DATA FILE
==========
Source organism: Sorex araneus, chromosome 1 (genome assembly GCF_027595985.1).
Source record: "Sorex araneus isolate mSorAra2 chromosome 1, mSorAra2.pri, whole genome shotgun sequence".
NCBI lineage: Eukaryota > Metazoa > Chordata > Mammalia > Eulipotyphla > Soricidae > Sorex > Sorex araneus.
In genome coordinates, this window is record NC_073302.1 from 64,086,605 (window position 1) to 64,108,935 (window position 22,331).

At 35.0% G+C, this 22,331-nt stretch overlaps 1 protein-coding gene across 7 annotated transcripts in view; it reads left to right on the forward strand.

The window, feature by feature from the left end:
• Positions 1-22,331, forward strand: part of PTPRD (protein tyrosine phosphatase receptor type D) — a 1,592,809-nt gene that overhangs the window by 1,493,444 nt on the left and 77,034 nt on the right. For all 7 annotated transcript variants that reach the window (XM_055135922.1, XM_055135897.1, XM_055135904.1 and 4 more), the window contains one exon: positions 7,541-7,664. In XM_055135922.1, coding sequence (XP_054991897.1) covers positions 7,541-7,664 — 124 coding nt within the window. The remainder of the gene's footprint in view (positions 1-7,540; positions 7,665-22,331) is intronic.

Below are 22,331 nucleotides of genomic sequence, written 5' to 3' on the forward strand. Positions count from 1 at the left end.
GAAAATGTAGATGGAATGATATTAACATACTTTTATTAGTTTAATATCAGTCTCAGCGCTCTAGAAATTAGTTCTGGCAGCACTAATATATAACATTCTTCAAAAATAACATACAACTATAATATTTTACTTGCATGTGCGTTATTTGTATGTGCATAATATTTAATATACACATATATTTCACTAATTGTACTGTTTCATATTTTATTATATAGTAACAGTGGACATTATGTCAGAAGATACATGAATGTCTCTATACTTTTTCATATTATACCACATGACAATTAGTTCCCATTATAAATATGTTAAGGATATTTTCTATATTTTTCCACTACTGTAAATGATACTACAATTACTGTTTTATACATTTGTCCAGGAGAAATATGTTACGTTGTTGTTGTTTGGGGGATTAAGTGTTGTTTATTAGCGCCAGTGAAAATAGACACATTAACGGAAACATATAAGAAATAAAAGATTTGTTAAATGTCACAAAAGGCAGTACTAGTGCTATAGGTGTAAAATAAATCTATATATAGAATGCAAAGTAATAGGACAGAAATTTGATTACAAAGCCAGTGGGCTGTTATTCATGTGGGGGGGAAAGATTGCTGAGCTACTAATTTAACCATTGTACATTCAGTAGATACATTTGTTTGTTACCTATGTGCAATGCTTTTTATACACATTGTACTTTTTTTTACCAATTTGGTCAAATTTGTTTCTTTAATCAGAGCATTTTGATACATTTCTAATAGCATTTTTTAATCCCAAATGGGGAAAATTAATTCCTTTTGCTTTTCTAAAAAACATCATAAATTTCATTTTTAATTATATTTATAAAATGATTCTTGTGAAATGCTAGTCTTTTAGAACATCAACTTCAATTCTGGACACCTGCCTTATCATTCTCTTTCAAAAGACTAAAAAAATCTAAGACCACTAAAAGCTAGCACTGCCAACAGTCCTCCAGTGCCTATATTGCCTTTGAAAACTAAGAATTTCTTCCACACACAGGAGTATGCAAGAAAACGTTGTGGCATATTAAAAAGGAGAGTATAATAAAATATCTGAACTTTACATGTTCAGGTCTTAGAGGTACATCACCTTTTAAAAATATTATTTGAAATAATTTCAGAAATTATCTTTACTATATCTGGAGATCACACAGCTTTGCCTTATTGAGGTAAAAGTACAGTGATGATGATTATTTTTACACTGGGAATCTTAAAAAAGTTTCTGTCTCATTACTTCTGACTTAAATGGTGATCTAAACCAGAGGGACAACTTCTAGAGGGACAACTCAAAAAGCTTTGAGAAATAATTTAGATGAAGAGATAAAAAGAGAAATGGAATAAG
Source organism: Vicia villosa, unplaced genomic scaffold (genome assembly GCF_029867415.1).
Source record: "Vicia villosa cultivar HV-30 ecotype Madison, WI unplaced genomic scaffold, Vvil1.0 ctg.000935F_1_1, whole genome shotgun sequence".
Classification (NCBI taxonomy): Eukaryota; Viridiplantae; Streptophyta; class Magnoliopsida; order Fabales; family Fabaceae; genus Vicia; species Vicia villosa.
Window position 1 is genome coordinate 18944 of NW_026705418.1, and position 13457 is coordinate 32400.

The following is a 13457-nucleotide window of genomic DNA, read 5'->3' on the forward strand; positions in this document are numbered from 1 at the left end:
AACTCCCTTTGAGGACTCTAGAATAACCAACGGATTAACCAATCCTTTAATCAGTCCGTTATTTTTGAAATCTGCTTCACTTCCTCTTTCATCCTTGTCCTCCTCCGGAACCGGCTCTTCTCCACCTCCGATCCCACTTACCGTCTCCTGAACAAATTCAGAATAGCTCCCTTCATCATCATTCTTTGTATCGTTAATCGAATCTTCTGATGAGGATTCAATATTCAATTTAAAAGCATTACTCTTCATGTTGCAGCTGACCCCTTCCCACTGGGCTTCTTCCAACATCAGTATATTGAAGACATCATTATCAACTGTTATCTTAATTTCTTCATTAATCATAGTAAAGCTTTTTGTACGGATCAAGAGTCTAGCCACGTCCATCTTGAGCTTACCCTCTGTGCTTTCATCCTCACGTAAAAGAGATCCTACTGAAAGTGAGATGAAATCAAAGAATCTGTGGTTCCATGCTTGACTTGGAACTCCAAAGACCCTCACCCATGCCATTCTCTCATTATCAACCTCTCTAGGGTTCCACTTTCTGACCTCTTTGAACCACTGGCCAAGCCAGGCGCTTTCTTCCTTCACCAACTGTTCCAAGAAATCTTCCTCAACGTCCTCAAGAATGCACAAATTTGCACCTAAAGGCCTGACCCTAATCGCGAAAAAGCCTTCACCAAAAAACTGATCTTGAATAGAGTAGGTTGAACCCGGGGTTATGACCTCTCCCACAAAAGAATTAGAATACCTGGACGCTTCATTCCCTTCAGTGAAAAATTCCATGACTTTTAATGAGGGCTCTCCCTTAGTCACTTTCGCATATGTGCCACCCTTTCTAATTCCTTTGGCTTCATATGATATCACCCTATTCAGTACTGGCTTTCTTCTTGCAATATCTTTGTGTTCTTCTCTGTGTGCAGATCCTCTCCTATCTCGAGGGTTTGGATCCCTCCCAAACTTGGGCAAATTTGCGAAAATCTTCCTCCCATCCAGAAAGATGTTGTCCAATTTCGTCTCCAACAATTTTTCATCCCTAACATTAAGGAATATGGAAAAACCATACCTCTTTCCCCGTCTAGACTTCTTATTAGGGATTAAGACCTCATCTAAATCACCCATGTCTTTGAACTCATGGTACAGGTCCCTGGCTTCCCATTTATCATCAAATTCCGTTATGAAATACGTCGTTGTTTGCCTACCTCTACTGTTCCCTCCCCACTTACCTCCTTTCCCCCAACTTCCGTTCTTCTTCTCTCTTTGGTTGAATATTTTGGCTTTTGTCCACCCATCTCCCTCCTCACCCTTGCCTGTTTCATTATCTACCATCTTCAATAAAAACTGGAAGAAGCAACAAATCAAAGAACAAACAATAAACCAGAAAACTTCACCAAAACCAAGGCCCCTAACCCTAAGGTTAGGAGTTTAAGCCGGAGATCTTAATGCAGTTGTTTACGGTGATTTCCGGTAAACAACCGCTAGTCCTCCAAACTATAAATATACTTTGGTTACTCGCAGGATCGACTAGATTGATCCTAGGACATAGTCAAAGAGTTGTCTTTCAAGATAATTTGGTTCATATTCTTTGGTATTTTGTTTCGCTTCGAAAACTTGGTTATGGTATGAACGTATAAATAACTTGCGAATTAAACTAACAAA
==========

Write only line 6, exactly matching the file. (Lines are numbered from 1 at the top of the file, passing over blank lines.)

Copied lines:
The window, feature by feature from the left end: